After months of encouraging employees to get vaccinated against Covid-19, companies are beginning to take a harder line and roll out mandates — a dramatic escalation of Corporate America's approach to halting the spread of the virus.
Momentum for vaccine mandates has been building, and President Joe Biden was expected on Thursday to announce a requirement that all federal employees and contractors be vaccinated or be required to submit to regular testing and mitigation requirements. On Wednesday, Google and Facebook became the first two Silicon Valley giants to issue mandates of their own.
Here are the companies that have announced Covid-19 vaccine requirements for at least some of their employees.
Google CEO Sundar Pichai sent an email to staff Wednesday announcing a vaccine requirement for employees who are coming back to the office. The policy would roll out in the United States in the coming weeks and in other regions in the following months as vaccines become more widely available, Pichai said. It's not clear how Google plans to enforce the policy.
All Facebook employees must get vaccinated before coming back to the office, the company announced Wednesday. "As our offices reopen, we will be requiring anyone coming to work at any of our US campuses to be vaccinated," Lori Goler, Facebook's VP of people said in a statement. "We will have a process for those who cannot be vaccinated for medical or other reasons and will be evaluating our approach in other regions as the situation evolves," she added.
Netflix is requiring Covid-19 vaccines for the casts of all its US productions, as well as the people who come in contact with them, according to Deadline. Last week, Hollywood unions and major studios hammered out return-to-work protocols that include "the option to implement mandatory vaccination policies for casts and crew in Zone A" on a production-by-production basis. "Zone A," consists of the actors and the people who come in close proximity to them.
BlackRock, the world's largest asset manager, is currently allowing only vaccinated employees to return to the office, a spokesperson for the company said. This decision is a policy adjustment based on employee feedback and an employee survey, the spokesperson said. From September the company will have a "hybrid model," with some vaccinated employees working from the office and others from home, the spokesperson added. The company is planning to share an updated policy for unvaccinated employees later in the summer.
Morgan Stanley's New York office is banning all unvaccinated staff and clients from entering its headquarters. All employees who work in buildings with a "large employee presence" were required to confirm their vaccination status by July 1, according to a company memo to employees.
Saks Fifth Avenue
Luxury department store chain Saks Fifth Avenue is requiring that all employees be vaccinated, the the New York Times reported. "We need to be much more office-based," and "the default needs to be our office," CEO Marc Metrick told the Times.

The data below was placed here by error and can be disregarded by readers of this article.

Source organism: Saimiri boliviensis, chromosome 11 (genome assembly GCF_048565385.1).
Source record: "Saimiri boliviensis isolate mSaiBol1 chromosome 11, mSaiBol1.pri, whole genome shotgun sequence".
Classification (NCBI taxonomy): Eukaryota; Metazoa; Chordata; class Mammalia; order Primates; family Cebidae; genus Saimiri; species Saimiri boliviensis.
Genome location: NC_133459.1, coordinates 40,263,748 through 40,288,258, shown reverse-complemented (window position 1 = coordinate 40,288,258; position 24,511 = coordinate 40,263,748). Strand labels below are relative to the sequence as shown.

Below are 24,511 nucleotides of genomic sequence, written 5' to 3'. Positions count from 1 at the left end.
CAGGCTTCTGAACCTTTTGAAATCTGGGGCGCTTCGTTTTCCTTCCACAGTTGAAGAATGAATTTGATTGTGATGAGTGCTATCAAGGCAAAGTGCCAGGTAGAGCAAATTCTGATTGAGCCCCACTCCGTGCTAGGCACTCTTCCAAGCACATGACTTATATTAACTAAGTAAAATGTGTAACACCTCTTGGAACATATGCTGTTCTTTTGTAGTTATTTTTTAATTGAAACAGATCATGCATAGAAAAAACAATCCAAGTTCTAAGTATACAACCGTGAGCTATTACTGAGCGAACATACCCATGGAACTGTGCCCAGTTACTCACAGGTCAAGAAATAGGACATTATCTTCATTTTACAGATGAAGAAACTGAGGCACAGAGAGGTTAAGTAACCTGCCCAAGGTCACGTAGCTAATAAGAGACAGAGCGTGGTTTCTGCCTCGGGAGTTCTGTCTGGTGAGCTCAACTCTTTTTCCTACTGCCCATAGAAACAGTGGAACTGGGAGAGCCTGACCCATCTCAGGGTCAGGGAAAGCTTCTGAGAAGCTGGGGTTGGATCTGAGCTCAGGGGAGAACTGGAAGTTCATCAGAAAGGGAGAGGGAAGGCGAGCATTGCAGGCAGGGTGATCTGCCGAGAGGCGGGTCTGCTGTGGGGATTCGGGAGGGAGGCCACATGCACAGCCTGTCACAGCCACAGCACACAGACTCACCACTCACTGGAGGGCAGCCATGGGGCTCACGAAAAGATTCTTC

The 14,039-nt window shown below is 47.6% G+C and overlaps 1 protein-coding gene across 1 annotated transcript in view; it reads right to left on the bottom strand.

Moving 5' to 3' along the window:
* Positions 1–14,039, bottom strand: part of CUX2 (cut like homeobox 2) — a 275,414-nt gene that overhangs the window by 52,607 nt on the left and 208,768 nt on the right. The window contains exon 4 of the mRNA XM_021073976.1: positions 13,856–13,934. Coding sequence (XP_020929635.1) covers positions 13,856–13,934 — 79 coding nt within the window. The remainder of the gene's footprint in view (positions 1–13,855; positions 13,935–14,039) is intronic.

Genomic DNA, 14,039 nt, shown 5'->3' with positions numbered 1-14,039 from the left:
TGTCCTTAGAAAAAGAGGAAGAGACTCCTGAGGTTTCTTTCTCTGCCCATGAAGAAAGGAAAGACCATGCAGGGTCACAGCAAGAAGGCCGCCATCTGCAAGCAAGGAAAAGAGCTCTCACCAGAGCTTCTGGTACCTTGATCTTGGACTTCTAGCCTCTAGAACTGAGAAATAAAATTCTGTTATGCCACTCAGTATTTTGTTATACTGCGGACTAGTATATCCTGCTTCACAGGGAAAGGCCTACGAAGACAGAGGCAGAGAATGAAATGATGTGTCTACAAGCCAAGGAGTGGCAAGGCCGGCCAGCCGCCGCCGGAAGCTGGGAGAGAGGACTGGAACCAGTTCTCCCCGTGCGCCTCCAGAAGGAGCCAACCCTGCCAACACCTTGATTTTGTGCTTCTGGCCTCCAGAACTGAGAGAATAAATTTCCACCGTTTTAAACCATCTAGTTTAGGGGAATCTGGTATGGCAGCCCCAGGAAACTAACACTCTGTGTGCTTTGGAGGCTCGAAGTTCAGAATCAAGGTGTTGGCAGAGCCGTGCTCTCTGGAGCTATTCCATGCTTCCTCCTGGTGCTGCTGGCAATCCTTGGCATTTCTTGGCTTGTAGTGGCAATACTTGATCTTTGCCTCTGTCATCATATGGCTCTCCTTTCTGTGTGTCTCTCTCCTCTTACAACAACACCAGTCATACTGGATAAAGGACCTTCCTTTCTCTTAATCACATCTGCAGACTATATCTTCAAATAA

The Washington Post
All new hires and current employees of the Washington Post will be required to demonstrate proof of full Covid-19 vaccinations, the company's publisher and CEO Fred Ryan said in a memo to employees Tuesday. Ryan stated that the requirement is a "condition of employment" beginning with the publication's return to the office on September 13.
Ascension Health announced that it will require Covid-19 vaccinations for all of its employees "for the safety of patients and visitors, our associates, our families and loved ones, and the community," according to a Tuesday press release from the company. "Ascension will require that all associates be vaccinated against COVID-19, whether or not they provide direct patient care, and whether they work in our sites of care or remotely," the company said in the statement.
As of August 2, all employees working in Lyft's offices are required to be vaccinated, according to an email Lyft CEO Logan Green sent to staffers that was viewed by CNN Business. In addition, the majority of the company's offices in the United States will now return to the office on February 2, 2022, according to the email, a six-month extension from the company's original return-to-office date. Lyft informed team members several weeks ago that they will be required to submit proof of vaccination in order to return to the office, a spokesperson told CNN Business.
Twitter was already requiring employees who returned to the office to show proof of vaccination, but the company on Wednesday took the additional step of closing its offices in New York and San Francisco completely and pause further office reopenings.
The company took the call "after careful consideration of the CDC's updated guidelines, and in light of current conditions," a spokesperson told CNN Business. "We're continuing to closely monitor local conditions and make necessary changes that prioritize the health and safety of our Tweeps."
-- Rishi Iyengar and Sara O'Brien contributed to this report.
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